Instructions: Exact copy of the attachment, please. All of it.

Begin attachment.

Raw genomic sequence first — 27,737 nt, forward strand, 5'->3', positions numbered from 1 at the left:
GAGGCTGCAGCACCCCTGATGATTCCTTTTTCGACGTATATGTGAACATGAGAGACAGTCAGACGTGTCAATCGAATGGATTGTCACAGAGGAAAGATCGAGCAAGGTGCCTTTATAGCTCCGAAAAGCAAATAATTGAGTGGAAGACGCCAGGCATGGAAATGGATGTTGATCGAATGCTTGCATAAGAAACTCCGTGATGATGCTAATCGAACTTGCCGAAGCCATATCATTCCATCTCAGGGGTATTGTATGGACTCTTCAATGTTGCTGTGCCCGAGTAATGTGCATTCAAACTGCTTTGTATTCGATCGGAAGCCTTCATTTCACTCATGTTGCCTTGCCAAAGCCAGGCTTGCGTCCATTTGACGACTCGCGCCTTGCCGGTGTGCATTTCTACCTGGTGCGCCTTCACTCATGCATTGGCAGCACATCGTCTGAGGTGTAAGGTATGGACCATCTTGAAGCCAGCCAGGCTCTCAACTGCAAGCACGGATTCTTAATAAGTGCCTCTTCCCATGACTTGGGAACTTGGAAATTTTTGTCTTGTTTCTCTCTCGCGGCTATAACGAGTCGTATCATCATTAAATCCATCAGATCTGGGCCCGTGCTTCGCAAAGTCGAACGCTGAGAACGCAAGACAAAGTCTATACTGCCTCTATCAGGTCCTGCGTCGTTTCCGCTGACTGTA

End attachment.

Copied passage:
Raw genomic sequence first — 27,737 nt, forward strand, 5'->3', positions numbered from 1 at the left:
GAGGCTGCAGCACCCCTGATGATTCCTTTTTCGACGTATATGTGAACATGAGAGACAGTCAGACGTGTCAATCGAATGGATTGTCACAGAGGAAAGATCGAGCAAGGTGCCTTTATAGCTCCGAAAAGCAAATAATTGAGTGGAAGACGCCAGGCATGGAAATGGATGTTGATCGAATGCTTGCATAAGAAACTCCGTGATGATGCTAATCGAACTTGCCGAAGCCATATCATTCCATCTCAGGGGTATTGTATGGACTCTTCAATGTTGCTGTGCCCGAGTAATGTGCATTCAAACTGCTTTGTATTCGATCGGAAGCCTTCATTTCACTCATGTTGCCTTGCCAAAGCCAGGCTTGCGTCCATTTGACGACTCGCGCCTTGCCGGTGTGCATTTCTACCTGGTGCGCCTTCACTCATGCATTGGCAGCACATCGTCTGAGGTGTAAGGTATGGACCATCTTGAAGCCAGCCAGGCTCTCAACTGCAAGCACGGATTCTTAATAAGTGCCTCTTCCCATGACTTGGGAACTTGGAAATTTTTGTCTTGTTTCTCTCTCGCGGCTATAACGAGTCGTATCATCATTAAATCCATCAGATCTGGGCCCGTGCTTCGCAAAGTCGAACGCTGAGAACGCAAGACAAAGTCTATACTGCCTCTATCAGGTCCTGCGTCGTTTCCGCTGACTGTA